March 15, 2011

Japan and the Middle East in crisis




Like most of the world connected to television and the internet, I have been watching events unfold in Japan and the Middle East with morbid fascination. The parallels with Biblical prophecy are extreme to the point that taking time to outline them would be both redundant and unnecessary. If we are not living in the precursor to the Biblical "last days", then I honestly do not know what reasonable explanation there is for the expotential increase in war, disaster, and suffering that the past decade has brought us. We are teetering on the brink of social collapse on a global scale. While it is entirely possible that we will find our way out of this mess, at this point in time is it equally possible that our modern civilization is coming undone right before our very eyes. What the final product will be, and whether it will be better or worse than what we have had for the past two centuries, is still undecided.

Anyone who believes that human industry and industrial waste caused the earthquake and tsunami in Japan is either delusional or fighting to advance a hidden agenda. I am ignoring such people completely, blocking them at Facebook, and refusing to answer their e-mails. Likewise, I am doing the same for anyone who insists unequivocably that events in the Middle East will result in modernization, greater freedom for the people, and truly open societies. I hope Japan's nuclear power plants do not suffer catastropic meltdowns. I hope the people of the Middle East are on the threshold of joining the modern world. Both of those situations are fluid and dynamic and even the experts are uncertain what the final outcomes will be. Now is not a time for dogmatic insistence on a single possible future. No one truly knows. At this point in time the best any of us can do is prepare for the worst, hope for the best, and pray for those who are suffering.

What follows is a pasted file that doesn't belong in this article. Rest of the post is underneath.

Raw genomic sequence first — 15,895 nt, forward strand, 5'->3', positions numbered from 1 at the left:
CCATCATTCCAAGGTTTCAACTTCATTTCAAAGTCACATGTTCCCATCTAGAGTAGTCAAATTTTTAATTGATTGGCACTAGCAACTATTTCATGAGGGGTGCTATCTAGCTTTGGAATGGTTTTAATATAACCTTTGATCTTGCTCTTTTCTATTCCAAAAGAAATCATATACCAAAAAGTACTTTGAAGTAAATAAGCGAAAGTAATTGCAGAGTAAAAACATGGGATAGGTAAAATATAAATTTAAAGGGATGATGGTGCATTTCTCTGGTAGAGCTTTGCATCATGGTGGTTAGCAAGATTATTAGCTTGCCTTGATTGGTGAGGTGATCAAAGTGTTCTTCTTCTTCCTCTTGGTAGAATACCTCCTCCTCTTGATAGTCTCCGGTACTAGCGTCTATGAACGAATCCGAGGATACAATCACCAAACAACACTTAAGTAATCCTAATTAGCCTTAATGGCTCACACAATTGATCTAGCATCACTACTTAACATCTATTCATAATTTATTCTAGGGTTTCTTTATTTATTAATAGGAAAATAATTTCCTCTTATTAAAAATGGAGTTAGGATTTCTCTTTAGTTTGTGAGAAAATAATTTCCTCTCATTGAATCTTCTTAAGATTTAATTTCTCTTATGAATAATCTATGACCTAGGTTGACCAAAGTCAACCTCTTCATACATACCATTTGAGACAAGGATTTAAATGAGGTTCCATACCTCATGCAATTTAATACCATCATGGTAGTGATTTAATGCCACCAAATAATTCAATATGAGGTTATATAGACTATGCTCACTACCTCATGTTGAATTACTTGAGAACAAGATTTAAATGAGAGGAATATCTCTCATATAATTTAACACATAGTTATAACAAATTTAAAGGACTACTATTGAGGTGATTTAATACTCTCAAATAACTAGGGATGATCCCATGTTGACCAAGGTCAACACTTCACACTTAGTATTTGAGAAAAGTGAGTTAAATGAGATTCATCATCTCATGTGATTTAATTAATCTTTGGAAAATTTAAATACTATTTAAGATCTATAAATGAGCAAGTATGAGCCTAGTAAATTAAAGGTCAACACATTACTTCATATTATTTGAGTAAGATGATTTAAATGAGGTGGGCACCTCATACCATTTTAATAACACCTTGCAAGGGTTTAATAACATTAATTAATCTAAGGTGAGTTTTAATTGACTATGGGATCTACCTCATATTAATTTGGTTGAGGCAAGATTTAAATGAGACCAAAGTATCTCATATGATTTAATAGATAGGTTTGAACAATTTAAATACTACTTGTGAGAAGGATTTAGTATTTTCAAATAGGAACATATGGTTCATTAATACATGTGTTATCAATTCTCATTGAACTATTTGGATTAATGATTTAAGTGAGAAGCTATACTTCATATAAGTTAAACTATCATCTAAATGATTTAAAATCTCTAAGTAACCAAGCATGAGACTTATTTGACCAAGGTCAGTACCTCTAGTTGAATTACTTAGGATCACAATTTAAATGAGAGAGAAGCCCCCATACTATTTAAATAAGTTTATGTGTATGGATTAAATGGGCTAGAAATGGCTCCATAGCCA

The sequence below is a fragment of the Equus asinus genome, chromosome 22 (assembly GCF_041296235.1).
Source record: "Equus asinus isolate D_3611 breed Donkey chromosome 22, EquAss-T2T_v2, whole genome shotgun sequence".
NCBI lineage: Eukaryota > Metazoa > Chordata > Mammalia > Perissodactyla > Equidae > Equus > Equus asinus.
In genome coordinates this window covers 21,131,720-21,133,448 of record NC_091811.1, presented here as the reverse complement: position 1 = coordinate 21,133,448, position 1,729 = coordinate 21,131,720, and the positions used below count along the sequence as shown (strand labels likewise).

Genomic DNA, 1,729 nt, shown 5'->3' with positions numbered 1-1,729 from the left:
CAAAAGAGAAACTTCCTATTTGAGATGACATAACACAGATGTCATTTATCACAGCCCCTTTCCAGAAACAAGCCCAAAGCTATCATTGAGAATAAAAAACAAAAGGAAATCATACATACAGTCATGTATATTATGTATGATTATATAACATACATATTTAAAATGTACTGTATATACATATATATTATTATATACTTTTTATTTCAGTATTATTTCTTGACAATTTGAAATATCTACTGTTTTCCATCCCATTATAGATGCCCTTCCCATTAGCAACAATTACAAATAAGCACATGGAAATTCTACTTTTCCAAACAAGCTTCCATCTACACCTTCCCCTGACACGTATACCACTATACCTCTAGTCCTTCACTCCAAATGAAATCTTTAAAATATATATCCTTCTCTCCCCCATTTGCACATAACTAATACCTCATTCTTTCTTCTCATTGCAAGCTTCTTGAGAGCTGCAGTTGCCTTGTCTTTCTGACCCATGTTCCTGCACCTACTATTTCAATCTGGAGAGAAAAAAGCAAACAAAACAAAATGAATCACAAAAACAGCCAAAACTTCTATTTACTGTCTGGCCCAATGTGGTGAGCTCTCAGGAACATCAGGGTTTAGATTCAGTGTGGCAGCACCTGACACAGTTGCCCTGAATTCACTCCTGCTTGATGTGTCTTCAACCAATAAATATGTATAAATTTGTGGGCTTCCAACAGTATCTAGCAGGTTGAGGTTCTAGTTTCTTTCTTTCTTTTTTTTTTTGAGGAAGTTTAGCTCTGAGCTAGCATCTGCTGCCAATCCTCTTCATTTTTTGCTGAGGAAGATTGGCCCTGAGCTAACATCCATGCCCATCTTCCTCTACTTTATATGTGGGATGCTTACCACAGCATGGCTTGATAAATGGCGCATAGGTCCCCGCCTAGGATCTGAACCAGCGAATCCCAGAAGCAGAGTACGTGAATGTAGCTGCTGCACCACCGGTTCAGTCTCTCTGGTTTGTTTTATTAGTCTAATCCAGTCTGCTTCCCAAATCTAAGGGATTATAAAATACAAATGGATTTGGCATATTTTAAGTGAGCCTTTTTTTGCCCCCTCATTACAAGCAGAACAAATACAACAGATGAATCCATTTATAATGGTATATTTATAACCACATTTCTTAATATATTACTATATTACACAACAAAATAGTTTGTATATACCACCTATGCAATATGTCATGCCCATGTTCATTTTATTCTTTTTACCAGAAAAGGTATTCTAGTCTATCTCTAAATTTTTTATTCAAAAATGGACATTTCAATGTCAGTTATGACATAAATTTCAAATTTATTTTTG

I am praying and watching. I am stocking my shelves, buying silver, and distracting myself by learning to play guitar. Even if we work our way through this mess and wind up with utopia, these things will help me survive the transistion. If everything falls apart, I am prepared for the first few years of chaos and stand a very good chance of surviving long enough to see for myself what we wind up with once we reach the other side.

Things are bad right now, very bad. My wife and sons are in Tokyo trying to get back to a normal life while keeping an eye on news reports about the Fukushima nuclear plant. I have friends in the Middle East that I have not heard from since December so I have no idea how they are doing. I do not understand how so many people can go about their days pretending that none of this is happening. I have no patience at all for either blind optimists or doomsayers. This is the most dangerous moment in human history since John F. Kennedy took us to the brink of nuclear war in October of 1962. Unfortunately, I'm pretty sure things are going to get even worse before they get better.






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